Donald Trump has suggested he is more popular in the UK than many think, telling ITV he gets “so much fan mail” from the country.
In an interview broadcast on the station on Sunday night, Piers Morgan asked the US President about the opposition to his visit to the UK, which has been postponed against fears of protest.
But the President suggested his approval rating in the UK is high.
Trump: “I think it’s good. I think I’m very popular in your country.”
Morgan: “Let’s not be too hasty, Mr President.”
Trump went on: “I know, but I believe that. I really do. I believe that.
“I get so much fan mail from people in your country. They love my sense of security. They love what I’m saying about many different things.
“I own the great Turnberry and other things in your country. Turnberry in Scotland. And I’m getting tremendous ... I mean, we get tremendous support from people in the UK.”
Morgan suggested, opposition politicians - including Labour leader Jeremy Corbyn and Sadiq Khan, the London Mayor - have been critical of Trump.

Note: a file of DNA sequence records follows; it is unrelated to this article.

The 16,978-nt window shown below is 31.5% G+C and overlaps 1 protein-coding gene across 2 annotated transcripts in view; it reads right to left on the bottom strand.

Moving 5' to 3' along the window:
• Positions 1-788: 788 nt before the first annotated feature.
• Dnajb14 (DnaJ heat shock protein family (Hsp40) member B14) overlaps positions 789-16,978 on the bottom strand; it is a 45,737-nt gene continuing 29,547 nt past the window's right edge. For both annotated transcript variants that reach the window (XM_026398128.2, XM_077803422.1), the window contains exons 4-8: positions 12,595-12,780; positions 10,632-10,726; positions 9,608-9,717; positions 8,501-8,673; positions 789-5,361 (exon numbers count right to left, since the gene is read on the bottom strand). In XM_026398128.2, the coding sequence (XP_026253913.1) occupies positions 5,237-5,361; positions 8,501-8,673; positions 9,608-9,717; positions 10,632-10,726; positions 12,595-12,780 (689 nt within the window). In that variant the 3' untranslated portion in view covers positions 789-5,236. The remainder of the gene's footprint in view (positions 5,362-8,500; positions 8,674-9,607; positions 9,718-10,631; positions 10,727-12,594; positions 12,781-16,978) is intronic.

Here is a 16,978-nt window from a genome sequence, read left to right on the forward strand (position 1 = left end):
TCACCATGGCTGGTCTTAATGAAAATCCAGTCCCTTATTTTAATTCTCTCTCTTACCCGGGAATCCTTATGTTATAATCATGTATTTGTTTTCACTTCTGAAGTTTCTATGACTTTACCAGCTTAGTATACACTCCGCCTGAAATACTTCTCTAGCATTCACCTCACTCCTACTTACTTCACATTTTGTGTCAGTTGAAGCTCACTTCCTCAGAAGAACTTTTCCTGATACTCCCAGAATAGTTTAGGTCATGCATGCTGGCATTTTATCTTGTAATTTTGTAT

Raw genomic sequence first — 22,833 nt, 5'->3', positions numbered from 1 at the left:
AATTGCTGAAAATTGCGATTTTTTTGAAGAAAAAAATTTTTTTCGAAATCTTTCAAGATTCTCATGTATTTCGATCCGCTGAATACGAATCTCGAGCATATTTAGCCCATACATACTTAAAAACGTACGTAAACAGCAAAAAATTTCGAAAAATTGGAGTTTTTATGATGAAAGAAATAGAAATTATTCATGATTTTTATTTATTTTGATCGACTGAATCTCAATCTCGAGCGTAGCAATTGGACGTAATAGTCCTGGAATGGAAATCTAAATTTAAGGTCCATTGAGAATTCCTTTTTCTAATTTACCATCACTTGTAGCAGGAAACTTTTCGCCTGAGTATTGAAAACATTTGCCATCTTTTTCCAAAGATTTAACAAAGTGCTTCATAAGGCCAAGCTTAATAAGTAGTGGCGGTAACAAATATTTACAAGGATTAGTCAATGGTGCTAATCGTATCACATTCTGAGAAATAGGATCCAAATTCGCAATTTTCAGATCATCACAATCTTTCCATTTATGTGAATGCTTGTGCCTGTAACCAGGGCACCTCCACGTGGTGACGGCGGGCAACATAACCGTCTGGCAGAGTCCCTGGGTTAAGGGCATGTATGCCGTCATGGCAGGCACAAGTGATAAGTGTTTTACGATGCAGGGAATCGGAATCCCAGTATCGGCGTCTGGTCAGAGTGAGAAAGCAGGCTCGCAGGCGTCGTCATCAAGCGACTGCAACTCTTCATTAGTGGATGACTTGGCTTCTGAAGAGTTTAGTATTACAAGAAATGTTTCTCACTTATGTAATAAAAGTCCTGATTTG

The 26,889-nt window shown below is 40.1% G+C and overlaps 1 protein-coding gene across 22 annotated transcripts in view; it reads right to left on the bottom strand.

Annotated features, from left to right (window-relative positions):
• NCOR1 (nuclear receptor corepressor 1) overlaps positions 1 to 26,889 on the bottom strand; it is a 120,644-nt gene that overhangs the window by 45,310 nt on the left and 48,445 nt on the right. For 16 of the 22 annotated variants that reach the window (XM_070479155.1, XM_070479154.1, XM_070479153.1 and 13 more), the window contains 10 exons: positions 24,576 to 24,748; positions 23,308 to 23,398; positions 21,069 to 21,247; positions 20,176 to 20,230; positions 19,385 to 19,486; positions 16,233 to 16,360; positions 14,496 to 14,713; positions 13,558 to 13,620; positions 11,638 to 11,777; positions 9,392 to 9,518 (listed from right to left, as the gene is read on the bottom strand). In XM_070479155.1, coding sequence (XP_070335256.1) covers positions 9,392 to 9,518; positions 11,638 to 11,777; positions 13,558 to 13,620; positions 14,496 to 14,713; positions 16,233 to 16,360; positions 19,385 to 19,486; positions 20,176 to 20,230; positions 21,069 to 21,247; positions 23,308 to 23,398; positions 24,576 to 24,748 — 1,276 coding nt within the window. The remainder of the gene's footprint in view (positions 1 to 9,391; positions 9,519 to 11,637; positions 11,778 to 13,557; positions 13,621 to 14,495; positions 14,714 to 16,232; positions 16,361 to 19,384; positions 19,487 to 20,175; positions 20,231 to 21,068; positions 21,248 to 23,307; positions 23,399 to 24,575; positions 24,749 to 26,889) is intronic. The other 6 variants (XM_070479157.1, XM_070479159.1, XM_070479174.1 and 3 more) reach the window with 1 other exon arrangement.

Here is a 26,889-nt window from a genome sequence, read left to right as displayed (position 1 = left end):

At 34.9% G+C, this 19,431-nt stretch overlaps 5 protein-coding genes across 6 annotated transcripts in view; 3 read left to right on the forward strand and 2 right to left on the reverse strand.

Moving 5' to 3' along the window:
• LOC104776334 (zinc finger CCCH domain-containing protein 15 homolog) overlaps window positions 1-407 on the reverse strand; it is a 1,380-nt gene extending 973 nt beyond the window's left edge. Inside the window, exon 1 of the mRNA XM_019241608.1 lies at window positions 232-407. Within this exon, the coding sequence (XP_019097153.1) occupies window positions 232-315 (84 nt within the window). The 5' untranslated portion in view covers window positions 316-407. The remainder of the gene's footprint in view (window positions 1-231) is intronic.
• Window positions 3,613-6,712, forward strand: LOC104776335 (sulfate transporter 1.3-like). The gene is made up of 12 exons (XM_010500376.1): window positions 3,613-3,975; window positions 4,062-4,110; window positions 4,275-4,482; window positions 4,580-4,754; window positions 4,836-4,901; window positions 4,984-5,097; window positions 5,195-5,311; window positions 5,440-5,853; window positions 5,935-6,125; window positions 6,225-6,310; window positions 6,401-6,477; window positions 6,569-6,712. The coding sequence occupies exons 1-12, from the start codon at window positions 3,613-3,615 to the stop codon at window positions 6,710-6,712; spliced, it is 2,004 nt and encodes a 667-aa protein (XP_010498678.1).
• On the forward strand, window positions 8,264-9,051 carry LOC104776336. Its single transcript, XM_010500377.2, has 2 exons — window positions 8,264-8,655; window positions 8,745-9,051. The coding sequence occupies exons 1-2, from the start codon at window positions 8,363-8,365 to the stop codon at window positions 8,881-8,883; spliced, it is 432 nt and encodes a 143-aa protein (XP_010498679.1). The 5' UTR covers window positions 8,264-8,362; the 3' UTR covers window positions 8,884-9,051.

“I don’t know the man,” responded Trump, seemingly about Corbyn.
He added: “Well, that’s their problem. I mean, if they don’t, I could very nicely stay home.”
In a wide-ranging interview, Trump appeared to offer an apology for his re-tweeting Britain First, suggested he tweets from his bed, and made clear he is not a feminist.
He was also asked Trump if Theresa May was in a “good position” in Brexit talks.
The president replied: “Would it be the way I negotiate? No, I wouldn’t negotiate it the way it’s (being) negotiated... I would have had a different attitude.”
He went on: “I would have said that the European Union is not cracked up to what it’s supposed to be.
“I would have taken a tougher stand in getting out.”
Trump also suggested he predicted Brexit.
The president said: “I said (that) because of trade, but mostly immigration, Brexit is going to be a big upset. And I was right.”
He added: “I know the British people and understand them. They don’t want people coming from all over the world into Britain, they don’t know anything about these people.”